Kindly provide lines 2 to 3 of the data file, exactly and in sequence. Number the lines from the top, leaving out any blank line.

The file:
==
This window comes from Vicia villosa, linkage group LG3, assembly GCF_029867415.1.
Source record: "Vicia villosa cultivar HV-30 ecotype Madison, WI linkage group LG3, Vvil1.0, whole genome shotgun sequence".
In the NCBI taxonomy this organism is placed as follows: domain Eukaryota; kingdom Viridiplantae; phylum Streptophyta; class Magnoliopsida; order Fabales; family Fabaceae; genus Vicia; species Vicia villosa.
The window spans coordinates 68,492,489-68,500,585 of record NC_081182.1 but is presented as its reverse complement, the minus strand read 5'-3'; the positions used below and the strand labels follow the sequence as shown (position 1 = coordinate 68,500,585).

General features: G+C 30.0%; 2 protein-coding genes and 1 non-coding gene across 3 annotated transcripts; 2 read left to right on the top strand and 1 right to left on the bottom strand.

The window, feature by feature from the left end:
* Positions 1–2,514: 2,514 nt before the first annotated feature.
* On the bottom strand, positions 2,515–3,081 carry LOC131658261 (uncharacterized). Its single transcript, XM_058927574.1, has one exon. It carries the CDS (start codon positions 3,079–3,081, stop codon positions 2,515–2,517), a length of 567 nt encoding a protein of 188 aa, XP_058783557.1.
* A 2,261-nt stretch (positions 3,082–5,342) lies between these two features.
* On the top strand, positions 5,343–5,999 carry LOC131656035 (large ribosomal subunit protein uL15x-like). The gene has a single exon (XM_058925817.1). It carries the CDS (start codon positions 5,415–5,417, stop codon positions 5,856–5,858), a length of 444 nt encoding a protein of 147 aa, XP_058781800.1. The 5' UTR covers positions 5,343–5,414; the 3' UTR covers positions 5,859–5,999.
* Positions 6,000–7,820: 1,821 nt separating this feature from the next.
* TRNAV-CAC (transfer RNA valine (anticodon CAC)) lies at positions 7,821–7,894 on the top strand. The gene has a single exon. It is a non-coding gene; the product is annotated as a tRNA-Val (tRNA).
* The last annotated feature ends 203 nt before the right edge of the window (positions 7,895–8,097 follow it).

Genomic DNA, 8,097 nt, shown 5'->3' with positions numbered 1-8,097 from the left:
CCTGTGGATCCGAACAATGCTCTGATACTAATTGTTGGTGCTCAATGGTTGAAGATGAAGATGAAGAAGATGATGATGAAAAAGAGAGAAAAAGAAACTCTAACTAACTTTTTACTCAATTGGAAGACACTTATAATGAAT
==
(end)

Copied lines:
Source record: "Vicia villosa cultivar HV-30 ecotype Madison, WI linkage group LG3, Vvil1.0, whole genome shotgun sequence".
In the NCBI taxonomy this organism is placed as follows: domain Eukaryota; kingdom Viridiplantae; phylum Streptophyta; class Magnoliopsida; order Fabales; family Fabaceae; genus Vicia; species Vicia villosa.